NEW YORK (Reuters) - They normally ponder ways to entertain Americans, but media chiefs this week entertained more somber thoughts about the future of the United States, as several saw a fading superpower hobbled by the recession.
Speaking at the Reuters Global Media Summit, industry veteran Barry Diller worried about the future of the U.S. as a “force for good,” while satellite radio chief Mel Karmazin expressed concern about the lack of focus on job creation.
As heads of media and entertainment companies, the executives who visited the Summit take a keen interest in the public’s mood during this recession, and some of them shape how events are discussed on airwaves and the Web.
“My greatest worry is where this country will be 10 to 20 years from now, whether we will able to be strong and influential,” said Diller, chief executive of Internet media company IAC/InterActiveCorp IACI.O, and a former Hollywood studio chief.
“Certainly in the 20th century, you can’t imagine a greater force for good than the United States... The best example is the Marshall Plan, rebuilding Europe,” he said, referring to the $13 billion U.S. investment project after World War Two to rebuild Europe’s shattered economic infrastructure. “I’m very concerned.”
Gary Bettman, commissioner of the National Hockey League, has similar apprehensions about the United States.
“It’s our standing in the world as a superpower, both from an economic and a political standpoint,” he said. “There are questions about the strength of the dollar long-term and what that will do to our economy here in North America.”
With many Americans split over whether to put faith in government or the private sector, executives say they have seen the public grow more uncertain and politically divided.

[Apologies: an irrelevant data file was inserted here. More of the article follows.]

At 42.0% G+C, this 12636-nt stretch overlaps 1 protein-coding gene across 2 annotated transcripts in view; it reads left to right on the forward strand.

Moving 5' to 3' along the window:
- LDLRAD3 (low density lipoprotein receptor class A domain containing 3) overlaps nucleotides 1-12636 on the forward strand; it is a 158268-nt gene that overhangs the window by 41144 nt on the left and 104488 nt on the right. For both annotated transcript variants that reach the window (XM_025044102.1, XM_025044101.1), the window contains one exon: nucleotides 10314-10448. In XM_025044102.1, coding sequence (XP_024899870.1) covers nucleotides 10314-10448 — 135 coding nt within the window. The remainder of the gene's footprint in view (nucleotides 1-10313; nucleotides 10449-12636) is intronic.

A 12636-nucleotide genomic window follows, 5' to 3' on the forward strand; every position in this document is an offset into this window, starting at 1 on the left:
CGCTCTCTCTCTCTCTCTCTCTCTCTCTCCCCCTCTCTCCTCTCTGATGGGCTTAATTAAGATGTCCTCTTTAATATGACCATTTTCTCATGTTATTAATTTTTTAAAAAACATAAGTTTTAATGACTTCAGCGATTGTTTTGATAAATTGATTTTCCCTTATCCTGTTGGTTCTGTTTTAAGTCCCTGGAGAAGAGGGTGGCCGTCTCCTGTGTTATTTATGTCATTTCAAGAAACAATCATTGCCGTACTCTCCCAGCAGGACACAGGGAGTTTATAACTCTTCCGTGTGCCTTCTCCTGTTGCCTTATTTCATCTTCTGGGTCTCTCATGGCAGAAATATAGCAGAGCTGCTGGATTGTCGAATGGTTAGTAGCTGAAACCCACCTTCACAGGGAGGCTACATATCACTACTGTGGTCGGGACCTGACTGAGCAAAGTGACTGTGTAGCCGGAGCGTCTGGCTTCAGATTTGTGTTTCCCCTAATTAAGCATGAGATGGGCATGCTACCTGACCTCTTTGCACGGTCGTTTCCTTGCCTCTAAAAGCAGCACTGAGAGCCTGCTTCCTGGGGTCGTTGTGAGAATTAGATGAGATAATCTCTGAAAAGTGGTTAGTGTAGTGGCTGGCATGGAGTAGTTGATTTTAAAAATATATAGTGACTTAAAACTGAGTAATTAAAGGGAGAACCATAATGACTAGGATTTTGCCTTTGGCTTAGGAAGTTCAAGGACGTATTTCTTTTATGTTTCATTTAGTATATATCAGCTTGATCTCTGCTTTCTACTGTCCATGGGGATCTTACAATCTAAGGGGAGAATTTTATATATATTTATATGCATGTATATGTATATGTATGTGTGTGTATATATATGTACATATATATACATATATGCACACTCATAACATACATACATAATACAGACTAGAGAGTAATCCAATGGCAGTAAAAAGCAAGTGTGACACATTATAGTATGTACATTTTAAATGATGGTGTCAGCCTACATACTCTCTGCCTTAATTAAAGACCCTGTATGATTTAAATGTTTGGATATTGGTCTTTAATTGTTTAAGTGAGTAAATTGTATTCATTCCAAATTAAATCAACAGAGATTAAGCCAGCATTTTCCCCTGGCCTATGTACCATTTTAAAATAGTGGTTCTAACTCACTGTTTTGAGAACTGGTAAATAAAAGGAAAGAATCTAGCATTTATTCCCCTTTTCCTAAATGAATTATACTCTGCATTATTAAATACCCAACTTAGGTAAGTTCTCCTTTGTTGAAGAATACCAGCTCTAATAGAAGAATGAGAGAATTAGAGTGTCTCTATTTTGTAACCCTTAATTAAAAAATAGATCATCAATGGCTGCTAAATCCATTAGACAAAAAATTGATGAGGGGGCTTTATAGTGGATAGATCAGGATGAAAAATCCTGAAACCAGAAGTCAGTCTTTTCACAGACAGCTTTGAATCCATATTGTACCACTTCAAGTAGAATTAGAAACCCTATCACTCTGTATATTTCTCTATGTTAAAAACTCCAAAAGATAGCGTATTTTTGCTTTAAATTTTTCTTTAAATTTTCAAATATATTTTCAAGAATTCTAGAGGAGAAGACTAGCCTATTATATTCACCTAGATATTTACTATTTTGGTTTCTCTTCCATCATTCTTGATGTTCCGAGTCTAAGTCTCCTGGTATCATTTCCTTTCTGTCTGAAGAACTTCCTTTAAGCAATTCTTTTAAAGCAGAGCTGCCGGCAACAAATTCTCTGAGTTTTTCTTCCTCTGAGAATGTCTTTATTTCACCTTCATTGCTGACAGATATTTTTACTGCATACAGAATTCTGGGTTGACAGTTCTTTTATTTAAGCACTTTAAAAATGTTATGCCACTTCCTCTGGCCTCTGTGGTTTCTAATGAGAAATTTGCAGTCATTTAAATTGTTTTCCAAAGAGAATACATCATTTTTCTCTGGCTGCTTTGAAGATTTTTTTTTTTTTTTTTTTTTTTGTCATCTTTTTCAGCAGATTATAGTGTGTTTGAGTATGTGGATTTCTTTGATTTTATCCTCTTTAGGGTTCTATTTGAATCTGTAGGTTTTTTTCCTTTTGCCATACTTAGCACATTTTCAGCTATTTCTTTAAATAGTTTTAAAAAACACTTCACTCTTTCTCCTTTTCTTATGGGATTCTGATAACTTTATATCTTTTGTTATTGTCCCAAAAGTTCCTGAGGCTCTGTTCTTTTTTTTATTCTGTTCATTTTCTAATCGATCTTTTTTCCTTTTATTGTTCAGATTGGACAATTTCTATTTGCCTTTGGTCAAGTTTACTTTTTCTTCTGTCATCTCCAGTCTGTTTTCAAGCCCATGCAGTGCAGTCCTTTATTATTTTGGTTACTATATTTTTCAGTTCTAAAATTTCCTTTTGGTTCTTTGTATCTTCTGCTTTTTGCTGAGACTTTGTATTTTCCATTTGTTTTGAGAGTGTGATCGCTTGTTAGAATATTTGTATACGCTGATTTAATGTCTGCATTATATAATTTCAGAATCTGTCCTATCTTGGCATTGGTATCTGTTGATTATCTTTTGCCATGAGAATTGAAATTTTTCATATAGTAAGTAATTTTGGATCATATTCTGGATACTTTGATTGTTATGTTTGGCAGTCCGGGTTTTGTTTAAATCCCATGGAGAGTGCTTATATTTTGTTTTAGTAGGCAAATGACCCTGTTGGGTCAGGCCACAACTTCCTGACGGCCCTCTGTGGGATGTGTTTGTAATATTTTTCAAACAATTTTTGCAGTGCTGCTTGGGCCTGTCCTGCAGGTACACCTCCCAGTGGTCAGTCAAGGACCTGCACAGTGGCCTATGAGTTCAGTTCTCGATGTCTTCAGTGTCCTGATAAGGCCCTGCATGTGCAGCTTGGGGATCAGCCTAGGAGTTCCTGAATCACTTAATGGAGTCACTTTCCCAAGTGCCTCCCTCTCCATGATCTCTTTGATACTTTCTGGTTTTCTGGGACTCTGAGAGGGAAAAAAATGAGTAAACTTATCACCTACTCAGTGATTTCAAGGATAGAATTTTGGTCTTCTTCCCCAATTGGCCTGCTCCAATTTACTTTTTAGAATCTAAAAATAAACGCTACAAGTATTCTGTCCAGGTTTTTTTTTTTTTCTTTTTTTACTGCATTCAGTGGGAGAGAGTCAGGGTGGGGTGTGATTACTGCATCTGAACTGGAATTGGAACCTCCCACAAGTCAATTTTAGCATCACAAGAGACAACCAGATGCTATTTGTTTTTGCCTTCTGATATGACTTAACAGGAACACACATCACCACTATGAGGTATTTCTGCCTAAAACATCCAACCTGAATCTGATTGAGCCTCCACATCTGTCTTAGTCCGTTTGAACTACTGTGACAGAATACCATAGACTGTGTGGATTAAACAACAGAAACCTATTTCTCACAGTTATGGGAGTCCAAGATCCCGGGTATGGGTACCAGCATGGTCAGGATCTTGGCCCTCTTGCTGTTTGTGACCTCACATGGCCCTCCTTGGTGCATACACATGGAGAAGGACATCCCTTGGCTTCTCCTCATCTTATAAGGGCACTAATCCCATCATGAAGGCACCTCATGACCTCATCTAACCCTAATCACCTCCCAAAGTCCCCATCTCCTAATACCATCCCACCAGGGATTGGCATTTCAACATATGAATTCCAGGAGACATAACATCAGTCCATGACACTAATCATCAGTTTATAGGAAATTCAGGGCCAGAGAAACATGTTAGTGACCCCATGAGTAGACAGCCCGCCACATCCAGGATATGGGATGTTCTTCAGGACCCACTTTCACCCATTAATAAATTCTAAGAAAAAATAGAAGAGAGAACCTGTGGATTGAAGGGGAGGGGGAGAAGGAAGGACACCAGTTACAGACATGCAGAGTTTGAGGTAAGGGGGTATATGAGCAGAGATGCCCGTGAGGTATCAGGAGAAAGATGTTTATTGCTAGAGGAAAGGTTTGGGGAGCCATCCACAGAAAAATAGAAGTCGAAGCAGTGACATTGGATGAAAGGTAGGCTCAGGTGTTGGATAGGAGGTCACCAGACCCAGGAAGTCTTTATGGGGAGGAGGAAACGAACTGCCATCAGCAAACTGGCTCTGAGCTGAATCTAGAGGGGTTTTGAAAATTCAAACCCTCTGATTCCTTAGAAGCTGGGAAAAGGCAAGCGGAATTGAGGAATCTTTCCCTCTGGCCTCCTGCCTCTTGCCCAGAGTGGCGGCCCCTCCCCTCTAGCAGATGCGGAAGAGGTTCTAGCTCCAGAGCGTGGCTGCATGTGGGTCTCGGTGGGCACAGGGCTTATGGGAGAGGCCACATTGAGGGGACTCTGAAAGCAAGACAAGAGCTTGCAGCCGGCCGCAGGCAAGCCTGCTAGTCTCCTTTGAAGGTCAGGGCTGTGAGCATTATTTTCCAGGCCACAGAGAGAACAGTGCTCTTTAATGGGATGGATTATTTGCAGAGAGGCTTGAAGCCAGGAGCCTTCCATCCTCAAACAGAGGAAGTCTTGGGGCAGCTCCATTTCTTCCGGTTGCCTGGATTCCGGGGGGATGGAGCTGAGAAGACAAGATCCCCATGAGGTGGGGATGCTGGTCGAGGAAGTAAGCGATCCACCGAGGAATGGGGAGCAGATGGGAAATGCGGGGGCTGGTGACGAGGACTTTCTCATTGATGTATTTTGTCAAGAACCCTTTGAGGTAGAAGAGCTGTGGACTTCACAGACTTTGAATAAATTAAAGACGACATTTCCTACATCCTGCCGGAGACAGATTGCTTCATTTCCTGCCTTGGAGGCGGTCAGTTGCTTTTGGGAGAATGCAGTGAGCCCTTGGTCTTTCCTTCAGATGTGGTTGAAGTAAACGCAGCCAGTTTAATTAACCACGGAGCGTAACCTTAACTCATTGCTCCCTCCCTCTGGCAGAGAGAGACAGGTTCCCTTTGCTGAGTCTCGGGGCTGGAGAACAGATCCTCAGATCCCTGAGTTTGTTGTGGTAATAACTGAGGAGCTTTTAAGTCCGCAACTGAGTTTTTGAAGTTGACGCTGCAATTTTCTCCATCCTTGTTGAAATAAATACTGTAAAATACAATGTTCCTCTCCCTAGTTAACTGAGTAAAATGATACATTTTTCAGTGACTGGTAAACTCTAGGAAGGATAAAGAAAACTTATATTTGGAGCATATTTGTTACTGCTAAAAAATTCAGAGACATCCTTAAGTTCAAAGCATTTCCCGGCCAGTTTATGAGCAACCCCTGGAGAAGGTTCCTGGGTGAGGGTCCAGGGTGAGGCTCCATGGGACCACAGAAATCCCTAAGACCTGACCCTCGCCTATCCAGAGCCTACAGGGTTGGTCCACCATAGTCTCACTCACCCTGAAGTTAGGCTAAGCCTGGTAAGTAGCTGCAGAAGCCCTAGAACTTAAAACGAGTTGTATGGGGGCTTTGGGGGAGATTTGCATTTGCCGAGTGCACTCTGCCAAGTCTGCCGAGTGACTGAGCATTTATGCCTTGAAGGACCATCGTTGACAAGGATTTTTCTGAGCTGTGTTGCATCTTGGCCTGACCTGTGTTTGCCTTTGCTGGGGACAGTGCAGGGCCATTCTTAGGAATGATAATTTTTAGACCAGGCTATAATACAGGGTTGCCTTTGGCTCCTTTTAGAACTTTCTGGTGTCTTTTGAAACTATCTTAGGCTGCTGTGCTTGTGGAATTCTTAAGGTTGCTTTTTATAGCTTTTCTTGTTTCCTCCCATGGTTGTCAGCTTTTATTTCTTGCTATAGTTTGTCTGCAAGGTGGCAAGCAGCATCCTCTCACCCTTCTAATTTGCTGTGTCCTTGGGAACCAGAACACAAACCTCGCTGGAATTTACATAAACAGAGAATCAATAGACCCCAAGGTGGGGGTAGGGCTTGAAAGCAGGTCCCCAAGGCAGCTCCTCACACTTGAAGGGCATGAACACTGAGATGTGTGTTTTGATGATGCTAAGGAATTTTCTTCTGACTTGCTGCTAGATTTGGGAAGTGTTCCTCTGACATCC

Glenn Britt, CEO of Time Warner Cable TWC.N, said, “We’re as a society a little bit at sea about who to trust and what institutions to trust.”
Nikesh Arora, president of global sales operations and business development for Google Inc (GOOG.O), offered a different perspective than many of the U.S.-born executives.
Arora said the rise of his native India and also China is fast creating “multiple parts of the world that are economically more relevant, so we’ll have to figure out a better partnership model around the world.”
U.S. gross domestic product increased only 1.1 percent last year to $14.2 trillion, while China’s economy expanded 9 percent to $4.3 trillion and India went up 7 percent to $1.2 trillion, according to the World Bank.
America’s 10-percent unemployment rate was a top concern to Anne Sweeney, Walt Disney Co’s (DIS.N) president of Disney-ABC Television Group, Brian Farrell, CEO of video game maker THQ Inc THQI.O and other executives.
Mel Karmazin, CEO of Sirius XM Radio Inc (SIRI.O) said, “If you take a look at how much focus there’s been on this healthcare issue, I would have liked to have seen it be focused on employment.”
Hilary Schneider, executive vice president of Yahoo Inc’s YHOO.O North American division, said public moods vary by geography in the United States.
“The past year, I would feel really happy when I got on the plane to go back West again, because while there was a recession, there was a lot more optimism associated with the way we worked through it, and in New York it was much darker,” she said.
Mark Pincus, CEO of privately held video game maker Zynga, is another West Coast executive, and he described himself as plain upbeat about the United States.
“When you look back at this time in history we’ll realize that we were in the middle of one of the greatest sustained economic growth driven by worker productivity in the history of the world,” he said. “I think we’ll see this whole recession as a minor blip that won’t even show up on a broader index chart.
“My biggest concern is that we overcompensate out of fear for downside, and we bring too much government, too much regulation, too much taxes, and we don’t as a country double down and bet on the future,” he added
(For summit blog: blogs.reuters.com/summits/)
Reporting by Alex Dobuzinskis and Ben Klayman, editing by Tiffany Wu and Derek Caney